Allan's Perspective is not recommended for the politically correct, or the overly religious! Some people have opinions, and some have convictions ..., what we offer is Perspective! (Sometimes I feel like I'm just a bobble-head on the highway of life!)

I was addicted to the hokey pokey, but I turned myself around!

Wednesday, August 31, 2016

Asteroid whizzed by us at the speed of smell!

Dear Readers:

Image result for comet clipartWe just got word that last Saturday that astronomers discovered a new asteroid. This would not normally be news to many of us except for the fact that it just missed our planet by a few thousand miles, which in astronomical terms is about the same as a close haircut!

Yup, we discovered it as it went whizzing by us!

So how did 2016 QA2 sneak up on us like that? For this particular asteroid, the answer seems to be that it has a very peculiar orbit. It's highly elliptical, which means it can usually be found hanging out by either Mars or Venus, but rarely ends up near Earth.

But another, more worrying reason is that there aren't a lot of people looking for potentially dangerous asteroids. While Congress has tasked NASA with finding 90 percent of asteroids 450 feet or larger by 2020, the agency is nowhere close to that goal. Funding for asteroid detection is very low, and most telescopes that could detect asteroids of this size won't come online for a few more years.

Image result for comet clipartAnd even if NASA was on track to meet that goal, they still would have missed 2016 QA2, which is only about 50-100 feet. Asteroids of this size are so small that there's almost nothing we can do to detect them. And they can still cause a lot of damage. The Chelyabinsk asteroid, which exploded over Russia in 2013, damaged multiple buildings and injured over 1500 people. That asteroid was only about 55 feet wide.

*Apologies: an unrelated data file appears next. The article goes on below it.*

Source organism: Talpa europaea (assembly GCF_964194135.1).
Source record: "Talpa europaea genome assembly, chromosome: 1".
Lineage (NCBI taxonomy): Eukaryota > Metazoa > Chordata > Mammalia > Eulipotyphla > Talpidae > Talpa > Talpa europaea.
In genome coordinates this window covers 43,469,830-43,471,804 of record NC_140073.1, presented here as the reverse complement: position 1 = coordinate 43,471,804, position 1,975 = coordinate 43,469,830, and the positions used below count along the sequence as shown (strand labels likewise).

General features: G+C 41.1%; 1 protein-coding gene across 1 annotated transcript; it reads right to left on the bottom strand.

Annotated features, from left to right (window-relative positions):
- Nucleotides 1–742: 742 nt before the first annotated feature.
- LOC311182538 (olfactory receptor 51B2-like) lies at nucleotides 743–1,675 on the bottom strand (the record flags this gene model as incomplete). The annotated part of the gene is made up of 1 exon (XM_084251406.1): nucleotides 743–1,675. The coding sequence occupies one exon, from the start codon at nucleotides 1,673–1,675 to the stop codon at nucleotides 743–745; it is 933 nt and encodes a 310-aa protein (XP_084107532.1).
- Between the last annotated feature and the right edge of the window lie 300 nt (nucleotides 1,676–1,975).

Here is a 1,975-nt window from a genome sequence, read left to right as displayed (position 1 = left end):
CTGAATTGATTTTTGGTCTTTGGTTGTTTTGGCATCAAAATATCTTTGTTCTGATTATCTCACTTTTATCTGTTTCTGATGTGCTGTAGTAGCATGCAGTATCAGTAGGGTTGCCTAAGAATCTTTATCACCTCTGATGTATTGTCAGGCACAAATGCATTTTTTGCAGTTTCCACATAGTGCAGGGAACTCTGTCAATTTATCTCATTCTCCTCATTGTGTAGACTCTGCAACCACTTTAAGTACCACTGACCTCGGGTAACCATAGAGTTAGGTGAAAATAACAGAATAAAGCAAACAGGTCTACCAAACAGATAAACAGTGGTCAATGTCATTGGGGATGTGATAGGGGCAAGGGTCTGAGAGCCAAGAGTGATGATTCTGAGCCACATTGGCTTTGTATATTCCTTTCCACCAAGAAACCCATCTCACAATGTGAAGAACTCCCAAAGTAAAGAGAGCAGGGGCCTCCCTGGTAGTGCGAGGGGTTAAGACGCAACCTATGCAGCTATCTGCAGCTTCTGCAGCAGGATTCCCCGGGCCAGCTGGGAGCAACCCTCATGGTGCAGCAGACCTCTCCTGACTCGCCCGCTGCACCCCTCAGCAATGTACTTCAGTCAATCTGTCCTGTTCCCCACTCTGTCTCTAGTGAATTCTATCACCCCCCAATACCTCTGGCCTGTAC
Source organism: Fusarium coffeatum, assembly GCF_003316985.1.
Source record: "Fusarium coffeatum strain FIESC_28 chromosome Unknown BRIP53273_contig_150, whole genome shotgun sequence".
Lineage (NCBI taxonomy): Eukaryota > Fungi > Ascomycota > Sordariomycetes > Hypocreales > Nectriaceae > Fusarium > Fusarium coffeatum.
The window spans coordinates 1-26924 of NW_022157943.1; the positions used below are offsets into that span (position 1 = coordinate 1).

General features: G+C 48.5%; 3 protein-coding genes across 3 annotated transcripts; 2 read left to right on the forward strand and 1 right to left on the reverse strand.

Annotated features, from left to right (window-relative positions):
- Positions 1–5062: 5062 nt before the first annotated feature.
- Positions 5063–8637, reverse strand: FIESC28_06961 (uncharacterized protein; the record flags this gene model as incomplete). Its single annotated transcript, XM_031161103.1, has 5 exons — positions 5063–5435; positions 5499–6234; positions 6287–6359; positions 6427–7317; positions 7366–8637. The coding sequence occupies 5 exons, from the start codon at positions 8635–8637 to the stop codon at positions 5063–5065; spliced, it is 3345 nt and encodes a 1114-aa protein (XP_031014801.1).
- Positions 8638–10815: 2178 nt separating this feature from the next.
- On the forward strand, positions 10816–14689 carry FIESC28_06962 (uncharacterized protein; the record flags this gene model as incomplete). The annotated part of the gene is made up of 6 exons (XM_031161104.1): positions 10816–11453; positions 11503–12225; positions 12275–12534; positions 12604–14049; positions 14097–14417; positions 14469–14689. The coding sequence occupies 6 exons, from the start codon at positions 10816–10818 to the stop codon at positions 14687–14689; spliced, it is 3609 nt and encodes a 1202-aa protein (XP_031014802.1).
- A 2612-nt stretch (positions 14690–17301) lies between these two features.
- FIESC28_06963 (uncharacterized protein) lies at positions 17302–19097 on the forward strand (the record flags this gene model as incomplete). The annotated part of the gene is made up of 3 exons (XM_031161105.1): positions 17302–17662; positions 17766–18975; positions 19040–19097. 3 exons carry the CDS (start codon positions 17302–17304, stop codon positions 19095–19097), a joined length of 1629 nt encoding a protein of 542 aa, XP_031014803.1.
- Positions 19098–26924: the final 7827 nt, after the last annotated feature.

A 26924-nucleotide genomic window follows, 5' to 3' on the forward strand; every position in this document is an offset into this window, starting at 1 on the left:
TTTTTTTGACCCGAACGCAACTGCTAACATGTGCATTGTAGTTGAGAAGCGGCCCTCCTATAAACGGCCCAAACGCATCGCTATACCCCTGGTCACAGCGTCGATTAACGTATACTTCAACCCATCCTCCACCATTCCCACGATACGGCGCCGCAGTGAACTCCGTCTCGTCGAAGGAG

As far as asteroids go, we've been pretty lucky. But unless we seriously ramp up our asteroid detection capabilities, it's only a matter of time before something much worse happens.

Everybody look up and wave as it goes by folks!

 MEANWHILE: Ya might have wondered at some time in the past just what a comet or asteroid smells like:

Rotten eggs, cat urine, bitter almonds—that’s the delightful elixir of aromas comprising the BO of one comet 67P, also known as Rosetta’s comet. In a heartrendingly nerdy yet mildly alarming development, members of the Rosetta mission team have commissioned scent firm The Aroma Company to turn it into a perfume.

Yes, you heard that correctly. The deathly stank of comet 67P, inspired by the hydrogen sulfide, ammonia, and hydrogen cyanide Rosetta’s Philae lander sniffed before swiftly dying on the space rock’s surface (and now we know why) is finally an eau de toilette. Colin Snodgrass, the scientist behind the harebrained scheme, plans to impregnate postcards with the scent and ship them to the far corners of the Earth so that all humans can begin to appreciate just how terrible their solar system smells.

 
A reporter at New Scientist recently got an exclusive whiff of comet 67P. He describes it as “sharp” and “unpleasant,” likening it to a “physical presence” inside his skull. The Rosetta mission team, meanwhile, is a bit fonder of the concoction, comparing it to the scent of a lily. Gizmodo can neither confirm nor deny rumors that said lily grew out of a dumpster full of used diapers.

If these conflicting descriptions are unsatisfactory, you can discover what Rosetta reeks of firsthand by picking up a free sample of the perfume at the Royal Society exhibition in London this summer or by getting your hands on one of those postcards. I, for one, am going to hold out for eau de Uranus.

http://gizmodo.com/what-in-the-world-just-happened-to-comet-67p-1785991061?utm_source=feedburner&utm_medium=feed&utm_campaign=Feed%3A+gizmodo%2Ffull+%28Gizmodo%29